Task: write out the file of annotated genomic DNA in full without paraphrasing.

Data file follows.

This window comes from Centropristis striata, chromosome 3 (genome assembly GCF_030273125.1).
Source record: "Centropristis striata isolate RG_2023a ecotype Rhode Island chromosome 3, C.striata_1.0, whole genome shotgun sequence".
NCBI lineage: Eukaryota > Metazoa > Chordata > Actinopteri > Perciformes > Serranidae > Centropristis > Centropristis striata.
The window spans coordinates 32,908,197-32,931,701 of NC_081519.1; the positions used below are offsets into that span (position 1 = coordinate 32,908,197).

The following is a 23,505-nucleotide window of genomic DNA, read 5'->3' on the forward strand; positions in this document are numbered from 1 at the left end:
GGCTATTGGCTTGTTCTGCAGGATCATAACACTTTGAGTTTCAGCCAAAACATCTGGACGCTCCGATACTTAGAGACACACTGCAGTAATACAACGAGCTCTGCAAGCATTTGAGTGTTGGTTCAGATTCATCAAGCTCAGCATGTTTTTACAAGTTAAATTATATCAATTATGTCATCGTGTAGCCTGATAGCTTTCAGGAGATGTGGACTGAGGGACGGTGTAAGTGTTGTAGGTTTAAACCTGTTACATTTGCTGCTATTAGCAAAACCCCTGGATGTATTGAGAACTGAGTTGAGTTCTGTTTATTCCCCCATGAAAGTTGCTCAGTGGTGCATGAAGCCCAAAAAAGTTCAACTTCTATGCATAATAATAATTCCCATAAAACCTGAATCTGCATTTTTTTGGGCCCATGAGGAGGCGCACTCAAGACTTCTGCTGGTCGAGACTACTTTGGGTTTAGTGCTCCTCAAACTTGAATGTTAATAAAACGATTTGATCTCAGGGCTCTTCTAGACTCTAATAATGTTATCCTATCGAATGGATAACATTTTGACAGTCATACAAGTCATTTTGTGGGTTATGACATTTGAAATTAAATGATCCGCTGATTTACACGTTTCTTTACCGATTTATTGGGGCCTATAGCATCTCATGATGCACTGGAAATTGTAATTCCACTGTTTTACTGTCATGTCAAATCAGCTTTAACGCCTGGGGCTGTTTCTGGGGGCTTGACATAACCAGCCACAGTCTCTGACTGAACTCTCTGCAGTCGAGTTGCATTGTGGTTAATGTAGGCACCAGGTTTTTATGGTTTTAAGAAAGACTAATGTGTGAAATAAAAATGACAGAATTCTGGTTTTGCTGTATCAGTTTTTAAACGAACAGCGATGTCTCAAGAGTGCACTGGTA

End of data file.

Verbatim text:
This window comes from Centropristis striata, chromosome 3 (genome assembly GCF_030273125.1).
Source record: "Centropristis striata isolate RG_2023a ecotype Rhode Island chromosome 3, C.striata_1.0, whole genome shotgun sequence".
NCBI lineage: Eukaryota > Metazoa > Chordata > Actinopteri > Perciformes > Serranidae > Centropristis > Centropristis striata.
The window spans coordinates 32,908,197-32,931,701 of NC_081519.1; the positions used below are offsets into that span (position 1 = coordinate 32,908,197).

The following is a 23,505-nucleotide window of genomic DNA, read 5'->3' on the forward strand; positions in this document are numbered from 1 at the left end:
GGCTATTGGCTTGTTCTGCAGGATCATAACACTTTGAGTTTCAGCCAAAACATCTGGACGCTCCGATACTTAGAGACACACTGCAGTAATACAACGAGCTCTGCAAGCATTTGAGTGTTGGTTCAGATTCATCAAGCTCAGCATGTTTTTACAAGTTAAATTATATCAATTATGTCATCGTGTAGCCTGATAGCTTTCAGGAGATGTGGACTGAGGGACGGTGTAAGTGTTGTAGGTTTAAACCTGTTACATTTGCTGCTATTAGCAAAACCCCTGGATGTATTGAGAACTGAGTTGAGTTCTGTTTATTCCCCCATGAAAGTTGCTCAGTGGTGCATGAAGCCCAAAAAAGTTCAACTTCTATGCATAATAATAATTCCCATAAAACCTGAATCTGCATTTTTTTGGGCCCATGAGGAGGCGCACTCAAGACTTCTGCTGGTCGAGACTACTTTGGGTTTAGTGCTCCTCAAACTTGAATGTTAATAAAACGATTTGATCTCAGGGCTCTTCTAGACTCTAATAATGTTATCCTATCGAATGGATAACATTTTGACAGTCATACAAGTCATTTTGTGGGTTATGACATTTGAAATTAAATGATCCGCTGATTTACACGTTTCTTTACCGATTTATTGGGGCCTATAGCATCTCATGATGCACTGGAAATTGTAATTCCACTGTTTTACTGTCATGTCAAATCAGCTTTAACGCCTGGGGCTGTTTCTGGGGGCTTGACATAACCAGCCACAGTCTCTGACTGAACTCTCTGCAGTCGAGTTGCATTGTGGTTAATGTAGGCACCAGGTTTTTATGGTTTTAAGAAAGACTAATGTGTGAAATAAAAATGACAGAATTCTGGTTTTGCTGTATCAGTTTTTAAACGAACAGCGATGTCTCAAGAGTGCACTGGTA